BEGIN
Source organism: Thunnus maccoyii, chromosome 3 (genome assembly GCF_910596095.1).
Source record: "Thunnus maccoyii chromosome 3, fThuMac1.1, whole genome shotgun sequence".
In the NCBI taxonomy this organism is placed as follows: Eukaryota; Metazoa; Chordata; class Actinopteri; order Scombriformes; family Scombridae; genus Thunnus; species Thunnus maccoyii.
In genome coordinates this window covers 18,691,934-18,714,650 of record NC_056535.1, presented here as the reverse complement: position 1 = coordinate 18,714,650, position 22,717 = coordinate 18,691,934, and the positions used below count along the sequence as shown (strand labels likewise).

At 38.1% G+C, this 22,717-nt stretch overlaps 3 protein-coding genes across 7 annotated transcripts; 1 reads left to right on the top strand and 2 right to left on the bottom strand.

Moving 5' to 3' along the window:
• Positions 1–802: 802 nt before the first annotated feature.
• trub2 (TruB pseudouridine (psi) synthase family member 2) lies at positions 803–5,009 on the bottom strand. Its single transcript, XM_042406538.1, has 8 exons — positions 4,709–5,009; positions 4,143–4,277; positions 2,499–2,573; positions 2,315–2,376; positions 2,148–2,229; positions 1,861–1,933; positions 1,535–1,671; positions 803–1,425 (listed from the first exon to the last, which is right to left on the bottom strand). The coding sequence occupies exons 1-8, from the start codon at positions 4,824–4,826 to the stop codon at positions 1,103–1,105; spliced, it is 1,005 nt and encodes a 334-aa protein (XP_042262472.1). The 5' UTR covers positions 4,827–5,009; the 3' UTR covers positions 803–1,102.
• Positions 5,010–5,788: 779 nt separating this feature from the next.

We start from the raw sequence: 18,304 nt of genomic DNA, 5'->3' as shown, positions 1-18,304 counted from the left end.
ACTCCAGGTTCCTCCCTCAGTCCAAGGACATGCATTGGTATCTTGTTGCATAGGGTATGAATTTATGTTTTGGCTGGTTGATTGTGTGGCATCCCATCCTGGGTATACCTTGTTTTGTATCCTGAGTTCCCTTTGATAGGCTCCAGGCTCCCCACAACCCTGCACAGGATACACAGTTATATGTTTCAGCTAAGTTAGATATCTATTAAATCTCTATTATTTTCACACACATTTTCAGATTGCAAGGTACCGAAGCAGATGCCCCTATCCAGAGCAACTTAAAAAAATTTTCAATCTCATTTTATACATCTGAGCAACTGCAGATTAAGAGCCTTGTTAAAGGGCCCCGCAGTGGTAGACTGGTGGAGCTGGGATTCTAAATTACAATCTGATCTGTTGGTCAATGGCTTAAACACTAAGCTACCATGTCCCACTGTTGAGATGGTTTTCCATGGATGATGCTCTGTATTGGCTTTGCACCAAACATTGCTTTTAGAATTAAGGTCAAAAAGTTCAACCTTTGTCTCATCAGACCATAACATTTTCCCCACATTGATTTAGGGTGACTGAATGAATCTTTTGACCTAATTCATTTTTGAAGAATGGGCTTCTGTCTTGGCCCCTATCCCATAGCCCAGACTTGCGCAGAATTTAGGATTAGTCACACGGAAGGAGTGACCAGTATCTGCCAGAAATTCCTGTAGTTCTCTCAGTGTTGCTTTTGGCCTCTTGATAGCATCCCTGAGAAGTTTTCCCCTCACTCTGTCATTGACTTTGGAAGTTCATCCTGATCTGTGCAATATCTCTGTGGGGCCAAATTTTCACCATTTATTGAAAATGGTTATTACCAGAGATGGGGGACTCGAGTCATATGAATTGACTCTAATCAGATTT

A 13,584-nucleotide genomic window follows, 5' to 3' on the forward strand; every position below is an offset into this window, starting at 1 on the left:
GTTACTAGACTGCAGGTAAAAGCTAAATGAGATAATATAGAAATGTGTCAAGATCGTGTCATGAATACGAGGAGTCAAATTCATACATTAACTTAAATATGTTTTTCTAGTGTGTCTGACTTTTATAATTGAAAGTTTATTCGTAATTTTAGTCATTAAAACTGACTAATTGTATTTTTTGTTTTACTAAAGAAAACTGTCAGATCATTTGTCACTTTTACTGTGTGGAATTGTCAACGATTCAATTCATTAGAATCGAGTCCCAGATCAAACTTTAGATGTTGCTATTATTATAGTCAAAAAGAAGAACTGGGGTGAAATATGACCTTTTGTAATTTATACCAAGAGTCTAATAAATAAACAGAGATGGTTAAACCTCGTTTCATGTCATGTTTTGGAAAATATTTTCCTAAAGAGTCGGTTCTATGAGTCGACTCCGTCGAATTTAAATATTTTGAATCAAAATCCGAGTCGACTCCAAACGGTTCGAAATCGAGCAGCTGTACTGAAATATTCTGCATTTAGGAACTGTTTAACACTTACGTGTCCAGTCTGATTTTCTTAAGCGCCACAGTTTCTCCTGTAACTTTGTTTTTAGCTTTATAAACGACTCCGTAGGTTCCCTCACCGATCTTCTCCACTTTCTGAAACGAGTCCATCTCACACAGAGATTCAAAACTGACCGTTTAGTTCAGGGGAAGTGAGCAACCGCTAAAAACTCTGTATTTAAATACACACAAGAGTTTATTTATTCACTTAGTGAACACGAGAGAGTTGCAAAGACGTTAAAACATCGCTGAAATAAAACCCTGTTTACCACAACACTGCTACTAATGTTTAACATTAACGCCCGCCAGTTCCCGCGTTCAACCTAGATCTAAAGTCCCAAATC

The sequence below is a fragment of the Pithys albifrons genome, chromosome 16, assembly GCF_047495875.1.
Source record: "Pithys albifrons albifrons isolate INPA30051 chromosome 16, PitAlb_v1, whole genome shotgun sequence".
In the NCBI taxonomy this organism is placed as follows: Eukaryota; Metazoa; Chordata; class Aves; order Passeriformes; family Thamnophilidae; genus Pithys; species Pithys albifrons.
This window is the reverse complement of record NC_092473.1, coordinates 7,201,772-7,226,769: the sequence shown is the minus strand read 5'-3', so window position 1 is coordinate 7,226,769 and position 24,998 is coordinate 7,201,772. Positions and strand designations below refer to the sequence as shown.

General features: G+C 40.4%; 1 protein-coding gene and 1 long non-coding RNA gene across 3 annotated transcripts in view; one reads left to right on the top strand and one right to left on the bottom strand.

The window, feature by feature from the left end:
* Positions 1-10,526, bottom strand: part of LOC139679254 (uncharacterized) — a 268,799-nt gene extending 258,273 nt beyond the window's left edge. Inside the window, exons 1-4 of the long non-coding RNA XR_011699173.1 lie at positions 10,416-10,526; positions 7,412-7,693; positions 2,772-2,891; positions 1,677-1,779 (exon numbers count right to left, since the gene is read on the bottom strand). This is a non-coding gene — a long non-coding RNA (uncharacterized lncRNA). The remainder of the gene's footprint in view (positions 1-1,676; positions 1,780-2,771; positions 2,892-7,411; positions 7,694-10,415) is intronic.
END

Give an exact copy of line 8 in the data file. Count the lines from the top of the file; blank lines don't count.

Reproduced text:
• trub2 (TruB pseudouridine (psi) synthase family member 2) lies at positions 803–5,009 on the bottom strand. Its single transcript, XM_042406538.1, has 8 exons — positions 4,709–5,009; positions 4,143–4,277; positions 2,499–2,573; positions 2,315–2,376; positions 2,148–2,229; positions 1,861–1,933; positions 1,535–1,671; positions 803–1,425 (listed from the first exon to the last, which is right to left on the bottom strand). The coding sequence occupies exons 1-8, from the start codon at positions 4,824–4,826 to the stop codon at positions 1,103–1,105; spliced, it is 1,005 nt and encodes a 334-aa protein (XP_042262472.1). The 5' UTR covers positions 4,827–5,009; the 3' UTR covers positions 803–1,102.